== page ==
About 90 minutes later we returned to our room and it still smelled bad, and there was no note or message from anyone. So I called “Whatever, Whenever” (the W phone hotline) and asked for an update on the situation. The operator noted that there was a note in the system about our issue, but no one had come yet, and he was going to find out why. He assured me he’d call right back.

We wanted to head out, but I sat by my phone for 20 minutes, and there was no call.

At this point I headed to the front desk and asked for the manager of duty. That’s when I met Varun, the front office manager, who was extremely helpful. He took down my number and promised to deal with the issue right away.

We returned in the afternoon after leaving the hotel for lunch, and Varun intercepted us and asked if he could go to the room with us and check it out, as he said maintenance had visited. The smell was ever-so-slightly better, but not much.

As before, the living room smelled bad, but not the bedroom. He offered for us to switch rooms, but at this point we decided we were fine just dealing with it, since we were checking out in the morning. It would have taken 30 minutes to pack everything up and move, and we wanted to still spend some time at the pool.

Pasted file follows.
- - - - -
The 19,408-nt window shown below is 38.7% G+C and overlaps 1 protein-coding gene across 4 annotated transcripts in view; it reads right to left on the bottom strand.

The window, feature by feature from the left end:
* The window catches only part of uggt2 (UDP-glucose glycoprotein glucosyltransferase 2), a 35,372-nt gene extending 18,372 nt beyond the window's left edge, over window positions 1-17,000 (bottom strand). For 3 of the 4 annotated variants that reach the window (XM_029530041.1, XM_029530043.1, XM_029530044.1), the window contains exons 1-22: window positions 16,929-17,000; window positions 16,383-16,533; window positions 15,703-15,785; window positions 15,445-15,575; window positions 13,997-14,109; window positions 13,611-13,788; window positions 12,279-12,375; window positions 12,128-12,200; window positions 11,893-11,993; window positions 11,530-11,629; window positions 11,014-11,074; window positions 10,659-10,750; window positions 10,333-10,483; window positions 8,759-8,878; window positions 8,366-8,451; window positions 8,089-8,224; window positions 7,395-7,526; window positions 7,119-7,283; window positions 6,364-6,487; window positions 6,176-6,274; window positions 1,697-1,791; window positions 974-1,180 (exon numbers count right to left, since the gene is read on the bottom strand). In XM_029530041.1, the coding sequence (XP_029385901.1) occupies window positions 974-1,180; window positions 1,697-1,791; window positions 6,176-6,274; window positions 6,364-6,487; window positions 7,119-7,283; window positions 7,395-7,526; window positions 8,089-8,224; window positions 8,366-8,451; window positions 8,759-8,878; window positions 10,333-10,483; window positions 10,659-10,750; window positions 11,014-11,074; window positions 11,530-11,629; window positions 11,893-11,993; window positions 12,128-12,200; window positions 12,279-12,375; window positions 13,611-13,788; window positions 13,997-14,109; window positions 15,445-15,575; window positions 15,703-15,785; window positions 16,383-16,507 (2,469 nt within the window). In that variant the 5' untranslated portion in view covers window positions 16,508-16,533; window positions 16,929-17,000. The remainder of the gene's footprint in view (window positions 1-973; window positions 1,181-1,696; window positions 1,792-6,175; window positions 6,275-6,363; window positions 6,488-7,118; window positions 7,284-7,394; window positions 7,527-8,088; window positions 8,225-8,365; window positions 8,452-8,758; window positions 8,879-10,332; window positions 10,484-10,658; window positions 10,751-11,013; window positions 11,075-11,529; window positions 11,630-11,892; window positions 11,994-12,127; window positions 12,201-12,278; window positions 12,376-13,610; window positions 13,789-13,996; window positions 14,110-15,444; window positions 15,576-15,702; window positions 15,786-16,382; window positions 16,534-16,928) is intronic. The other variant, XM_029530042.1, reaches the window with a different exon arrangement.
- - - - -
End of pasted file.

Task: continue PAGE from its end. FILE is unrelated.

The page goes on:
It’s on us of course for not taking the room change (even if it took talking to three different people to even be offered that). Unfortunately this morning the smell got much worse, rather than better, and even our bedroom started to smell terrible. But we were checking out, so…

No service at the pool

Between trying to get service for our room we spent the rest of our stay trying to get service at the pool. The pool is beautiful, and they even have a DJ in the afternoon. It seems like the pool could be a cash cow for the hotel, if only they’d take money from people.

When we visited in the morning for 90 minutes we tried to order drinks at the pool. We asked two different people if we could order drinks, and they never sent anyone. At that point we left the hotel for lunch, and figured we’d come back in the afternoon.